At the same time Ukraine became somewhat fashionable. Hollywood films featured Ukraine and Ukrainians with greater frequency, episodic Ukrainian characters started to appear, foreign film directors began to pay attention to our country as an advantageous location for shooting. Ukraine found its place in the works of such significant artists as Zhang Yimou (Hero), Ulrich Seidl (Import Export), Michael Glawogger (Workingman’s Death), Jean-Luc Godar (Film Socialism).
Regrettably, the crisis of 2008-09 impeded the growth of the second half of the decade. Because of the 2008 recession most of the projects were frozen or canceled, production dropped to a dangerous minimum once more, lamentations about a national catastrophe returned. However, the situation did not backtrack all the way to the ruins of the 1990s. Certain distribution and production capacities already existed, and, most importantly, several outstanding film directors continued to work, braving the crisis. Their productions became noteworthy events, going beyond the country’s borders.
So, in 2008, after a five-year break Roman Balaian shot the late-Brezhnev-era drama Birds of Paradise. The movie was produced both in Ukrainian and Russian. The main roles were played by Oksana Akinshina and Oleg Yankovsky. In spite of the apparent signs of director’s creative fatigue, the film was remembered by Yankovsky’s performance (that was one of his last roles) and won the Nika Prize in the category Best Film from the CIS and Baltic Countries.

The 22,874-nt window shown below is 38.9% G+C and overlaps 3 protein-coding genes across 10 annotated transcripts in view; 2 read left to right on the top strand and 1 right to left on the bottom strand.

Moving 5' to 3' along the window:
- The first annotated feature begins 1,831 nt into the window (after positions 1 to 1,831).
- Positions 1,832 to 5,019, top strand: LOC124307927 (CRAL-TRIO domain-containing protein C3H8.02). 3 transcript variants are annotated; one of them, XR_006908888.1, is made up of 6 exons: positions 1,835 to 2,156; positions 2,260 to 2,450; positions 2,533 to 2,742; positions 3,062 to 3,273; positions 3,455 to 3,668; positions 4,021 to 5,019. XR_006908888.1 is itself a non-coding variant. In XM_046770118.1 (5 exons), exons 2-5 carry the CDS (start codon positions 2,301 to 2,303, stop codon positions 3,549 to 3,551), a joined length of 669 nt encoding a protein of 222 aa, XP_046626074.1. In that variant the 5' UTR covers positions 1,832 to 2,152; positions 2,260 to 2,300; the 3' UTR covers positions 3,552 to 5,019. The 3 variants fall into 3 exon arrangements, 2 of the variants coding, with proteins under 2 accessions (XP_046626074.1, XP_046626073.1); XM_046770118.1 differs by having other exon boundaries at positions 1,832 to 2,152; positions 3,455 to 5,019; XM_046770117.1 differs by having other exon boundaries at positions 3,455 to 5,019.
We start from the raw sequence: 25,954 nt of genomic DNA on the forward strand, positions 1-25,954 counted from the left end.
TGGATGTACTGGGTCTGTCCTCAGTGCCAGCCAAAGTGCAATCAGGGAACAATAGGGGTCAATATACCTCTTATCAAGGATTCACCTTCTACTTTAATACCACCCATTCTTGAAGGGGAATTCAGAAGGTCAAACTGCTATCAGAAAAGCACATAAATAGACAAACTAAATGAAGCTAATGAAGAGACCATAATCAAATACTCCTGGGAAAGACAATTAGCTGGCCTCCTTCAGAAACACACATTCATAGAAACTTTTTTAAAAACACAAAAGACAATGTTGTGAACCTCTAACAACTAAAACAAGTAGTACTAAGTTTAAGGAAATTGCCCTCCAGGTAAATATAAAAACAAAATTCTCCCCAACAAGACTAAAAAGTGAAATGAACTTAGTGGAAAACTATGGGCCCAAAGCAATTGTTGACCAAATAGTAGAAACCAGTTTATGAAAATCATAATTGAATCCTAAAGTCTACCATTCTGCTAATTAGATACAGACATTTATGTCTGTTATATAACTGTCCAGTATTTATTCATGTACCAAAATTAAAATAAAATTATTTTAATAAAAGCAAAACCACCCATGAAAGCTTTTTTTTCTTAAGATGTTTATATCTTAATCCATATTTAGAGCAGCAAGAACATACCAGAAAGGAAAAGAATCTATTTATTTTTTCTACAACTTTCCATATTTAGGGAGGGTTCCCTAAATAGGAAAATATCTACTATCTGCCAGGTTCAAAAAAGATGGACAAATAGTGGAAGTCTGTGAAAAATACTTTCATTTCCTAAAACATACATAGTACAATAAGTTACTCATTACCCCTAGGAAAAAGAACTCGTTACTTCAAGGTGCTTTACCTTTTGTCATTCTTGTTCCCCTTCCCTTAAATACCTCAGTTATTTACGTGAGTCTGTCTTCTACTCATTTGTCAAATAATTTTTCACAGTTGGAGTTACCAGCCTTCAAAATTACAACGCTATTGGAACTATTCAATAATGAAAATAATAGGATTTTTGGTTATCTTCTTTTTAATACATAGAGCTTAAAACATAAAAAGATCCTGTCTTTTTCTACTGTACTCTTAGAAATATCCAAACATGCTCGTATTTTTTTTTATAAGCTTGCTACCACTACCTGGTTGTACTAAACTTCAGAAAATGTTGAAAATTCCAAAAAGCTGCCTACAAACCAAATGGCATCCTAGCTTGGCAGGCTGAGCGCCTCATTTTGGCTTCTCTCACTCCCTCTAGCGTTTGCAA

Certainly, “Muratova’s casus” is one of the most controversial questions in Ukrainian cinematography. Her previous reputation as a pro-Russian or Russian director is flawed. To begin with, she is a European, both in terms of birth and education: she received school education in pre-Communist Romania, her parents were born and bred Europeans, though with leftist inclinations. Language is the only thing that Muratova and Russia have in common. Even that is a kind of pidgin, i.e., the south-Ukrainian version of Russian. Muratova feels the music of those dialects and can work with them. Language should not impede the major issue in such a globalized business as movie-making — the author’s identity. Language has never been a burden for significant film directors: Luis Bunuel, Michelangelo Antonioni, Francois Truffaut, Wilhelm Wenders, Lars von Trier. They are all outstanding artists of their countries. In our circumstances, shooting films in Russian does not mean the directors are trying to assist foreign rule (propagandists and TV networks deal with this): first and foremost they realize themselves as artists working and creating in Ukraine, inspired by its realities, and working with Ukrainian actors.